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What’s the point in the backstop if we get a hard border either way?

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  • Registered Users Posts: 803 ✭✭✭woohoo!!!


    To drop the backstop is to agree to a hard border in principle whenever it suits Westminster. If Westminster wants to remove the backstop, then shift a red line and stay in the Customs Union. In short, cake and eat or the Brexit dream is not deliverable.


  • Registered Users Posts: 2,272 ✭✭✭fash


    At least that is a figure: fifty years. Thank you. Something concrete.
    It could even be shorter if the "stable significant majorities" in both UK and NI itself and "thriving" aspects happen earlier- but personally I can't see the dust even settling for 15-20 years.


  • Registered Users Posts: 2,338 ✭✭✭Bit cynical


    LuckyLloyd wrote: »
    Sir Ivan Rogers addressed the question of ‘can Article 50 work as an exiting process?’ in his recent speech to UCL. He concluded that it can so long as the exiting country has worked out its desired end point ahead of triggering the process. In this case the UK has been completely hamstrung by its own self imposed negotiating limitations. NI is but one choice or trade off not worked through and agreed internally before they sat down to face the EU. Trying to negotiate with itself and with a formidable negotiating opponent in parallel was always doomed to fail. The only criticism one may have of the EU in this scenario is pressing home their advantage too hard? But I don’t personally see it that way - that we should threaten the European project to give concessions to a dangerous incompetent soon to be competitor.
    While there is a problem with the UK negotiating with itself, it is telling nevertheless that most of the early problems came with cabinet ministers resigning who took a harder line than May. Even when it got to parliament, the backstop which May approved was opposed by Labour who opposed leaving in the referendum. So if the problem of lack of consultation, the backstop would not have been agreed to begin with and talks would have failed already some time back in 2017.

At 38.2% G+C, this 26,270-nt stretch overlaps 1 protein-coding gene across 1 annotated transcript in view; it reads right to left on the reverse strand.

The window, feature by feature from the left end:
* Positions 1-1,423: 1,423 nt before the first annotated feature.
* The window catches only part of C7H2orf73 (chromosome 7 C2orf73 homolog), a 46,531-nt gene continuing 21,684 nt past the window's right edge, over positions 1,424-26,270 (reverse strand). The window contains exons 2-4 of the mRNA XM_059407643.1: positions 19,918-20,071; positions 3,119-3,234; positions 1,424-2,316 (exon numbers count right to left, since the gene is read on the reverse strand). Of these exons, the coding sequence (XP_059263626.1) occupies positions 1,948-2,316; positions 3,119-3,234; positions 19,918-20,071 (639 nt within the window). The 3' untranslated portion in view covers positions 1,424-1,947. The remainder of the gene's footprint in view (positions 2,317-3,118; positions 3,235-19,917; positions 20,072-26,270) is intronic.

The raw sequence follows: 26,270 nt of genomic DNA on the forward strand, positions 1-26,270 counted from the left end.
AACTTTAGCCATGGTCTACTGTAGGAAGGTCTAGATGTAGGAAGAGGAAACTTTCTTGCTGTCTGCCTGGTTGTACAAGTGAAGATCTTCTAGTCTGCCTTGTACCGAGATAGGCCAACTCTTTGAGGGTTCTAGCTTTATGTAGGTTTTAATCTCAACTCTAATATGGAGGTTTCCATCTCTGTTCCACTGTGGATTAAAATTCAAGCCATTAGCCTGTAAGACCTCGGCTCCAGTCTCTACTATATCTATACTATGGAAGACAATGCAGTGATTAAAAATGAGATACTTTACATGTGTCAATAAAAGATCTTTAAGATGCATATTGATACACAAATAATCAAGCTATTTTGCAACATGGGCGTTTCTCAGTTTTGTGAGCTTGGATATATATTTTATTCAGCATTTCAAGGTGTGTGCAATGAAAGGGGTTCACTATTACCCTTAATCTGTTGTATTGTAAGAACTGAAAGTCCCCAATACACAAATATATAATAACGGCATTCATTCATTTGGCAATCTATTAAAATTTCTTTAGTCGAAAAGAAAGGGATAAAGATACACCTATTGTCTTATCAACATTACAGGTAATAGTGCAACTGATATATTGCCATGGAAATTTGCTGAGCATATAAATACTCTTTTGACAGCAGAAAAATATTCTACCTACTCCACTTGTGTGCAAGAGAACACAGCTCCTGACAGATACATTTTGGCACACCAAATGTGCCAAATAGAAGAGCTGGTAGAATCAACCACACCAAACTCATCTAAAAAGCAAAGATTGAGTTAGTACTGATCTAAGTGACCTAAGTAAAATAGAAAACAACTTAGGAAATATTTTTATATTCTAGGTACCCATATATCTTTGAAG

The point remains though: it didn’t need to be like this. But the UK has lost its way substantially and so we are here due to their repeated political errors and lack of honesty on the realities of the various choices that must be made. In the final analysis, this is their problem to solve. Not ours. We must not agree to any weakening of our sovereignty or major market just because they put themselves in a bind!
    I'm afraid it is our problem. If the UK and the EU don't agree on a WA and there's no deal, we here in Ireland have a problem. Like I said, although we did not initiate Brexit, we are actors in this influencing events. If blaming the UK helped us in some way I would blame the UK, but I don't think it is going to help us.


  • Registered Users Posts: 2,272 ✭✭✭fash


    While there is a problem with the UK negotiating with itself, it is telling nevertheless that most of the early problems came with cabinet ministers resigning who took a harder line than May. Even when it got to parliament, the backstop which May approved was opposed by Labour who opposed leaving in the referendum. So if the problem of lack of consultation, the backstop would not have been agreed to begin with and talks would have failed already some time back in 2017.
    The half-assed Brady amendment barely won and was opposed by Labour - and there have been calls to discipline the rebels who voted for the amendment :
    www.bbc.co.uk/news/amp/uk-politics-47064953